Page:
Here’s Tennnessee Plates from the Boulder, Co stop (courtesy of YouTuber Bob Terwilliger):
As I mentioned, what made the concert really special was the slide guitar work of Sonny Landreth. He was really the (not so) secret weapon that made the concert so special. While I love all the songs on the album, some I love more than others. But Landreth’s playing made some of the other songs my new favorites. Here’s Ride Along from the Raleigh NC stop (courtesy YouTuber Ralph Berg; song starts at about 1:30 after band intros):
The highpoint of the concert (and the album) for me was of course Slow Turning, which has the classic line “Well I’m in the car, yeah I got the radio down, and I’m a’yelling at the kids in the back cause they’re banding like a’ Charlie Watts.” The song has spoken to me in different ways over the years, but its central message that life is a journey, a “slow turnin’ from the inside out” to love, satisfaction, and meaning in life, “not fade away, not fade away” has been something I’ve returned to time and time again through both the good and bad of life. Here’s some video from the Augusta GA show (courtesy YouTuber Greg Perry)
The last song I’d like to highlight is Is Anybody There?, a gospel influenced song that Hiatt performed on organ. He told a wonderful story about tuning into a Nashville station on Sunday nights when he was a kid to hear R&B and gospel songs that really influenced him, and he wrote this song with that in mind. Its message of searching and striving to be better, both in life and in love, has always been profound to me. Here’s some video from the tour stop in Amsterdam, Netherlands courtesy of YouTuber Jos Westenberg:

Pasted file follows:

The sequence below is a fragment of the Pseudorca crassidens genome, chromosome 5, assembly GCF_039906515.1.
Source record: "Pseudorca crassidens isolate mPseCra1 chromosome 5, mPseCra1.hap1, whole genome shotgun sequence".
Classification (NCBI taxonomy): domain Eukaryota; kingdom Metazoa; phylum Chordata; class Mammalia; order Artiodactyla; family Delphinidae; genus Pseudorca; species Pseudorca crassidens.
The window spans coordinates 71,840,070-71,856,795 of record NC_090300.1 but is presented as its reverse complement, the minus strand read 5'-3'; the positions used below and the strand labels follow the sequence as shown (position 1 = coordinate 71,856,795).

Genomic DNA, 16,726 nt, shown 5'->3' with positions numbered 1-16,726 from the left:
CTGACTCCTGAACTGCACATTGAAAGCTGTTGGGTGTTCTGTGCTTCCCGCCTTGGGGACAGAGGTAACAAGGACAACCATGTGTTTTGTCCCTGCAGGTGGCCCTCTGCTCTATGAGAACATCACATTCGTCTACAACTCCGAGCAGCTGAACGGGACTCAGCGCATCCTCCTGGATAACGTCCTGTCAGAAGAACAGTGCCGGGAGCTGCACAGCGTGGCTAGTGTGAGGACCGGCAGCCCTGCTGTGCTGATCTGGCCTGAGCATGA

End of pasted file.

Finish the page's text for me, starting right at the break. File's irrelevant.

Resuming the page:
After completing the album song sequence with Feels Like Rain, Hiatt and the Goners came back for the encore. To highlight and give due to what Landreth added to these songs (and also perhaps to fulfill a contract arrangement?) the first song was Congo Square, a Landreth song that really allowed him to showcase his skills. Hiatt then played Have a Little Faith in Me solo at the organ (another favorite moment, as it was my wife and I’s wedding song), and the night concluded with the rollicking classic Memphis in the Meantime off Bring the Family, the acclaimed album that immediately preceded Slow Turning.
The Slow Turning 30th Anniversary tour has only 5 shows left with stops in NY and the Midwest. Hiatt will then be back in October touring solo behind his forthcoming record The Eclipse Sessions. Either with the Goners or solo, if you get the chance I would highly recommend trying to catch one of the best songwriters around!
Perfectly Good Guitar (solo acoustic)
Real Fine Love (solo acoustic)
Master of Disaster (solo acoustic)
Cry to Me (solo acoustic)
Aces Up Your Sleeve (solo acoustic)
Crossing Muddy Waters (solo acoustic)
Cry Love (solo acoustic)Drive South (with the Goners)
Trudy and Dave (with the Goners)
Tennessee Plates (with the Goners)
Icy Blue Heart (with the Goners)
Sometime Other Than Now (with the Goners)
Georgia Rae (with the Goners)
Ride Along (with the Goners)
Slow Turning (with the Goners)
It’ll Come to You (with the Goners)
Is Anybody There? (with the Goners)
Paper Thin (with the Goners)
Feels Like Rain (with the Goners)
Congo Square (Sonny Landreth)
Have A Little Faith In Me (solo at piano)
Memphis in Meantime (with the Goners)